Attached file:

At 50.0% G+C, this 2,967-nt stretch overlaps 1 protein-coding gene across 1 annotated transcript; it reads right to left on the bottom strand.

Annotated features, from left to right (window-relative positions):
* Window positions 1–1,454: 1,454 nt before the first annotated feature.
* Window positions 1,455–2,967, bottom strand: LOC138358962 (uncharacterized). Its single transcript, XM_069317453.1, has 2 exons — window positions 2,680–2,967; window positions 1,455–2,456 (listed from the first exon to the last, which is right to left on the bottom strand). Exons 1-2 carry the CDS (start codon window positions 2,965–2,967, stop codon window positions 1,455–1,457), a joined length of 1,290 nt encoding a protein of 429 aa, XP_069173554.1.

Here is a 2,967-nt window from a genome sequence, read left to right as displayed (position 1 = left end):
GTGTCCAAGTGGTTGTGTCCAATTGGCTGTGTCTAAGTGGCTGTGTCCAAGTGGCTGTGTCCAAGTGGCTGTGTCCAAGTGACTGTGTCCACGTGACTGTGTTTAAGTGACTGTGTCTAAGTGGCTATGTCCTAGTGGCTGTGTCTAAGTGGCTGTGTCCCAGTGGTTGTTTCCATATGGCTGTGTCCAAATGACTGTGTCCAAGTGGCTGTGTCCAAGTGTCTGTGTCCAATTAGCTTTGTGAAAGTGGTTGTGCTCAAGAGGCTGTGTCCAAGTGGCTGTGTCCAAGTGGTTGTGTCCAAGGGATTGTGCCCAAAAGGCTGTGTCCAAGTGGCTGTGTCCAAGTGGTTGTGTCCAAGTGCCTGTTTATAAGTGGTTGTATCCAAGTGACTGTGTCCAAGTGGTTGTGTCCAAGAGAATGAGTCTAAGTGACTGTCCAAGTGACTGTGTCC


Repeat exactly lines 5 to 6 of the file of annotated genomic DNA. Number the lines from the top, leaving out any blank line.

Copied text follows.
Here is a 2,967-nt window from a genome sequence, read left to right as displayed (position 1 = left end):
GTGTCCAAGTGGTTGTGTCCAATTGGCTGTGTCTAAGTGGCTGTGTCCAAGTGGCTGTGTCCAAGTGGCTGTGTCCAAGTGACTGTGTCCACGTGACTGTGTTTAAGTGACTGTGTCTAAGTGGCTATGTCCTAGTGGCTGTGTCTAAGTGGCTGTGTCCCAGTGGTTGTTTCCATATGGCTGTGTCCAAATGACTGTGTCCAAGTGGCTGTGTCCAAGTGTCTGTGTCCAATTAGCTTTGTGAAAGTGGTTGTGCTCAAGAGGCTGTGTCCAAGTGGCTGTGTCCAAGTGGTTGTGTCCAAGGGATTGTGCCCAAAAGGCTGTGTCCAAGTGGCTGTGTCCAAGTGGTTGTGTCCAAGTGCCTGTTTATAAGTGGTTGTATCCAAGTGACTGTGTCCAAGTGGTTGTGTCCAAGAGAATGAGTCTAAGTGACTGTCCAAGTGACTGTGTCC